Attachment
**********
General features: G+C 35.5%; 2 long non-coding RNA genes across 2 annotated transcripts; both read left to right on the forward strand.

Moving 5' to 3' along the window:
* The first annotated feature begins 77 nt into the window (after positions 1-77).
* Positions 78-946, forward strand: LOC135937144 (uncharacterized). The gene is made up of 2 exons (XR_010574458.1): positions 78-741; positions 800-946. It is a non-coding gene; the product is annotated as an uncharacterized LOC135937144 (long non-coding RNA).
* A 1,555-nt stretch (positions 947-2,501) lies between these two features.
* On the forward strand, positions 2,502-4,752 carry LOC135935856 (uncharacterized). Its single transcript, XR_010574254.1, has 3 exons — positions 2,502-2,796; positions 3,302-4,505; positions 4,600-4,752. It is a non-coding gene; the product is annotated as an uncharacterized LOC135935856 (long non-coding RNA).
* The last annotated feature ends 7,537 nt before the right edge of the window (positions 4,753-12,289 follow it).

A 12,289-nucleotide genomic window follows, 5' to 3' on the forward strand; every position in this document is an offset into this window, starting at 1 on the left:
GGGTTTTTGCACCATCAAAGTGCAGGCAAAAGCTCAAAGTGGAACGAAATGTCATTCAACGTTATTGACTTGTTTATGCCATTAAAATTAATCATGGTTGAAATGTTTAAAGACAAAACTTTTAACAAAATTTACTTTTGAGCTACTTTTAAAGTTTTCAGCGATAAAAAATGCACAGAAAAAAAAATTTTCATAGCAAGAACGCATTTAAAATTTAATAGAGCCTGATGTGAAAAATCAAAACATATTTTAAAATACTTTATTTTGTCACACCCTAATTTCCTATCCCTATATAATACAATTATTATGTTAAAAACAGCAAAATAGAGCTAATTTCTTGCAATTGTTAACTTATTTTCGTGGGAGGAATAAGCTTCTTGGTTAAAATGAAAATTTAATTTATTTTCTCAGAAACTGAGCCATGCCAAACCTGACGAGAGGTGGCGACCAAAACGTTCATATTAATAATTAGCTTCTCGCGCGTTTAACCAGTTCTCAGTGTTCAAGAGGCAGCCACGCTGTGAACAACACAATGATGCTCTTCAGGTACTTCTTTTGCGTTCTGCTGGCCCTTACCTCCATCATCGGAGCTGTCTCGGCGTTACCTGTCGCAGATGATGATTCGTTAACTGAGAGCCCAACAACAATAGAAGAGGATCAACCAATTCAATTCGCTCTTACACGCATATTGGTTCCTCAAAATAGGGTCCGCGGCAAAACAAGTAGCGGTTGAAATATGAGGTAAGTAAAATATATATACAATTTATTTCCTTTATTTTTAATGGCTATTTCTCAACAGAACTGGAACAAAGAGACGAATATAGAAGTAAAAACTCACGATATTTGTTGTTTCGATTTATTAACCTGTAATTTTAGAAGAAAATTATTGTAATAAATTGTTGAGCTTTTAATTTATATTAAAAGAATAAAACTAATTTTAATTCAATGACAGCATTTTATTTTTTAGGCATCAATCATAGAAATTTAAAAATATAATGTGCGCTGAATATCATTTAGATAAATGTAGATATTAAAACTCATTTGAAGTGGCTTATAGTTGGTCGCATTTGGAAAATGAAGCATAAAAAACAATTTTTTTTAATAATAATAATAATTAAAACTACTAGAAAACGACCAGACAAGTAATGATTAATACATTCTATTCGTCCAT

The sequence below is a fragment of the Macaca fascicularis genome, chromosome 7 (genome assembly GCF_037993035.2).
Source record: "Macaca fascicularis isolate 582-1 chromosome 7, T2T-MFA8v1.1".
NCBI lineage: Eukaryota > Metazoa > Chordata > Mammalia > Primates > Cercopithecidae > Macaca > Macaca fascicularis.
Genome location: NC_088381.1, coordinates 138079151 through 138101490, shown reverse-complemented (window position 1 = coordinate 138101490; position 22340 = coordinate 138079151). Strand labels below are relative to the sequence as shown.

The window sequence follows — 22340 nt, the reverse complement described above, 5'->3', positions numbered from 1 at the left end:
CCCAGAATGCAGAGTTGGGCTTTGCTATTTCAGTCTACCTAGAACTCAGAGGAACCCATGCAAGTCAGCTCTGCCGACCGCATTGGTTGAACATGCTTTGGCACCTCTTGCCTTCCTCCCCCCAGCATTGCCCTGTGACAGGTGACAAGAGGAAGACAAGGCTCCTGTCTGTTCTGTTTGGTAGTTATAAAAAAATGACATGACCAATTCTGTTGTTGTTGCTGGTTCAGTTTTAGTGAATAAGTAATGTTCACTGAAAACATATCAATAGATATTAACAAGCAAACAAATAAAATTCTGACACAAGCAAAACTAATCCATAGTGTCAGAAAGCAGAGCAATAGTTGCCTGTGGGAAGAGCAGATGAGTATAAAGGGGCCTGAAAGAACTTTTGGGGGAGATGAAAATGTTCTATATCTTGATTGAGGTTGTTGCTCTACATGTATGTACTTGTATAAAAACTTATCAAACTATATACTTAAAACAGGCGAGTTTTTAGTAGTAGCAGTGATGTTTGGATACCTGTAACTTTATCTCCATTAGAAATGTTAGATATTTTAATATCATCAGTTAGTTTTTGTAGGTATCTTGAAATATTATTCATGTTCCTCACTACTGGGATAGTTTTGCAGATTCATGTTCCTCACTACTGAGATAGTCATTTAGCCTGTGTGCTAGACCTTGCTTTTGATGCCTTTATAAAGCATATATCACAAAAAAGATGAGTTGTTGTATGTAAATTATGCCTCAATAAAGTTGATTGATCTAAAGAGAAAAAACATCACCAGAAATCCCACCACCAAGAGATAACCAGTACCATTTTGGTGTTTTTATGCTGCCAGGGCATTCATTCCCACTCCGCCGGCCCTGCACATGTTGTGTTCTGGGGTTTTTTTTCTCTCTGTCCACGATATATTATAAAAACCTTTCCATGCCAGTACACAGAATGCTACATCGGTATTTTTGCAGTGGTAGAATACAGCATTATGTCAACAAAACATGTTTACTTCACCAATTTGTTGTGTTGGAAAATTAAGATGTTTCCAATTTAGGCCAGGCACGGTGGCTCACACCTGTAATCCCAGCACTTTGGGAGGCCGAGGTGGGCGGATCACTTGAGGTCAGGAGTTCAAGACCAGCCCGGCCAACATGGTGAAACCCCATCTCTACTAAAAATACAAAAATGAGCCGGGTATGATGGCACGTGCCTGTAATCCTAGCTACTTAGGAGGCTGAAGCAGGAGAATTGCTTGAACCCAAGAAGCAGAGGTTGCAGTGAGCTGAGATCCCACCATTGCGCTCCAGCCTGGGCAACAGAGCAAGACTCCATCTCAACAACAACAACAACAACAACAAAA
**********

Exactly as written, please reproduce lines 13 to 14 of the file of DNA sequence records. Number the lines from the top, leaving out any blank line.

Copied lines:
Genome location: NC_088381.1, coordinates 138079151 through 138101490, shown reverse-complemented (window position 1 = coordinate 138101490; position 22340 = coordinate 138079151). Strand labels below are relative to the sequence as shown.

The window sequence follows — 22340 nt, the reverse complement described above, 5'->3', positions numbered from 1 at the left end: